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The offender, says an Italian proverb, never forgives; and it is a singular fact that the deepest resentments and the most implacable hatreds are not those arising from a sense of injuries received, but from injuries inflicted. The victim of a deliberate wrong seldom treasures up a purpose of revenge, or demands anything more than a restoration of his rights; but the oppressor always hates those who have escaped from his oppression.
That wise old philosopher, Ben Franklin, who died within seven years after the acknowledgment of our country as a separate nation in 1783, foresaw, even then, what did not take place till more than twenty years after his death. He declared that the war which had just closed in the surrender of Cornwallis was only the war of Revolution, and that the war of Independence was yet to be fought. When, in June, 1785, George III. received John Adams as United States Minister at his court, he said: "I was the last man in the kingdom, Sir, to consent to the independence of America; but, now it is granted, I shall be the last man in the world to sanction a violation of it." If the King was sincere in this declaration, he must have had—as Lincoln said of himself when President—very little influence with the Administration; for, almost from the first, there was systematic disregard of the rights of the new nation, with an evident purpose to humiliate her people and cripple their commerce.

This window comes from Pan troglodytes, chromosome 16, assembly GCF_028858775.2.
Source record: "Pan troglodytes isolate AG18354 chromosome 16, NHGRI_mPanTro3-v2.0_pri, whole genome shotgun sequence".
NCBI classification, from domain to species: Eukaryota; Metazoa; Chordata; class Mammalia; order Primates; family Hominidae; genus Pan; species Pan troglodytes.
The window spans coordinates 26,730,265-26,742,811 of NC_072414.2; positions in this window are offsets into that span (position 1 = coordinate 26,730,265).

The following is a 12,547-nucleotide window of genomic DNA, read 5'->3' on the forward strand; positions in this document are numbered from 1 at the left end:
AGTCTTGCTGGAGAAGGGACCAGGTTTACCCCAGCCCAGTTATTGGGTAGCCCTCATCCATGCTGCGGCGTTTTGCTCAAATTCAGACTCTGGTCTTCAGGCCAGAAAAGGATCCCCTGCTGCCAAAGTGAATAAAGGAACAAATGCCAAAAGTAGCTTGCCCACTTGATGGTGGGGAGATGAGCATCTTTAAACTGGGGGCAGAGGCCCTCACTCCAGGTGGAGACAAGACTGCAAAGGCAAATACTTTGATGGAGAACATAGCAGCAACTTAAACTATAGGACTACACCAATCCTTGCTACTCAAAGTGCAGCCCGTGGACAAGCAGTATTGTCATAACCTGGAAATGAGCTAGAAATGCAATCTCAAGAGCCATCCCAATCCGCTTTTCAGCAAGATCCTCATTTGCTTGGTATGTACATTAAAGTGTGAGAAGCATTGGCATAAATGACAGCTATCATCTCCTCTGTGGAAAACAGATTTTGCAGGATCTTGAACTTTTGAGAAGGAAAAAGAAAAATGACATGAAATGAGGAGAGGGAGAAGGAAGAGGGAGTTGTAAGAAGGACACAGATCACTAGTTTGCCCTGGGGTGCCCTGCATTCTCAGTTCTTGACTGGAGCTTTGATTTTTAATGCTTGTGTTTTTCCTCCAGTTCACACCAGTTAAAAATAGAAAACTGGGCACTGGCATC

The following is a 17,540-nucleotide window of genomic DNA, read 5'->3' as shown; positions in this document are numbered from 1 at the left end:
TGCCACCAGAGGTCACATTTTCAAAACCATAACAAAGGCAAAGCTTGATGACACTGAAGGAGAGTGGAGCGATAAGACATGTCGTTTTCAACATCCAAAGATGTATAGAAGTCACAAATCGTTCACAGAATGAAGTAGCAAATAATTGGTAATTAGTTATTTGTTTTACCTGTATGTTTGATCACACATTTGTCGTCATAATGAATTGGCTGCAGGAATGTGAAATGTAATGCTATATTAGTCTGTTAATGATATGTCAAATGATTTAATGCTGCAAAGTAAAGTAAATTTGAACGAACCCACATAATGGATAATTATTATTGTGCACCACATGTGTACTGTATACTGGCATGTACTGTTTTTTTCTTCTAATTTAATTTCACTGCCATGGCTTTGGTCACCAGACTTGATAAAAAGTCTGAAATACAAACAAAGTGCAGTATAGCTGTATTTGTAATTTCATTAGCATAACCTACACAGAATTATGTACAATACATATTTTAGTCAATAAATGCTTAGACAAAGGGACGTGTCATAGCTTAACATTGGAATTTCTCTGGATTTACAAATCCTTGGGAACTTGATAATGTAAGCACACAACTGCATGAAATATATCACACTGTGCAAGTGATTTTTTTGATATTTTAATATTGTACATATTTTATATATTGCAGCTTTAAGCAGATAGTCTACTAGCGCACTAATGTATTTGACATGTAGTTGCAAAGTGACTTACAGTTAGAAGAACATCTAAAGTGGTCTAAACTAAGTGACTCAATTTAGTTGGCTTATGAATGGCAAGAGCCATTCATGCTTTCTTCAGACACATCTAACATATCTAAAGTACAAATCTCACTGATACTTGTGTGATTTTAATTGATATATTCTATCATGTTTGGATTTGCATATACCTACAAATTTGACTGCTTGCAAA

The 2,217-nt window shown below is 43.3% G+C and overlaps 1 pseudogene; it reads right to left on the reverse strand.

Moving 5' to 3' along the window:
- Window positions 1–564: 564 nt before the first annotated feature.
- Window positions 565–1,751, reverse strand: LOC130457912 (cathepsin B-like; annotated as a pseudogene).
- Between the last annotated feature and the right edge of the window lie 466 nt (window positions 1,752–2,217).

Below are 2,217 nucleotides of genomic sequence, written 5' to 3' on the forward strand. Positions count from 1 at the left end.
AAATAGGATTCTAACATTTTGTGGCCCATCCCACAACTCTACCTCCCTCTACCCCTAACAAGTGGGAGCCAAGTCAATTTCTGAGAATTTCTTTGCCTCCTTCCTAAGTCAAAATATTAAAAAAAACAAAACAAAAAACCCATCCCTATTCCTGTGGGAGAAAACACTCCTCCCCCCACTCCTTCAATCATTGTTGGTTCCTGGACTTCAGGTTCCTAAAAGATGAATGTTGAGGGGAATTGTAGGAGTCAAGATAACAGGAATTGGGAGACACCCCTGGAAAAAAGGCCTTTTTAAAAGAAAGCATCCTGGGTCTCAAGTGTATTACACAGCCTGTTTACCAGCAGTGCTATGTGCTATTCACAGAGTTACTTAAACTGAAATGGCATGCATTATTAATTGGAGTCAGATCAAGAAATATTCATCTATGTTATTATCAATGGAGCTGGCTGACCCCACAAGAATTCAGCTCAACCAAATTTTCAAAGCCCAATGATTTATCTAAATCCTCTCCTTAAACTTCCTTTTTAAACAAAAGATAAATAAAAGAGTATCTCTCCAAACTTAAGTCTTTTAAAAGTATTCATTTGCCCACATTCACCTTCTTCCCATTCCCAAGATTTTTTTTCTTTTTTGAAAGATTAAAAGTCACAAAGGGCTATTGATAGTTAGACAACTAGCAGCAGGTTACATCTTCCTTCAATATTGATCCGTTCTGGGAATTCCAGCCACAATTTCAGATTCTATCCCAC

It was hard for the British Ministry and British commanders to realize that those whom they had so lately attempted to chastise as rebels, that they might again tax them as subjects, were now, after their triumph in a long war, and by the terms of a solemn treaty, entitled to the same privileges on the ocean, and the same courtesies in diplomacy, that were accorded to the oldest nation of Europe. They knew as little of the spirit of the American people and the mighty destinies within the coming century, as of the resources of the vast continent which lay behind that thin line of civilization along the Atlantic coast.

April 2
Perennial Press
StreetLib Srl

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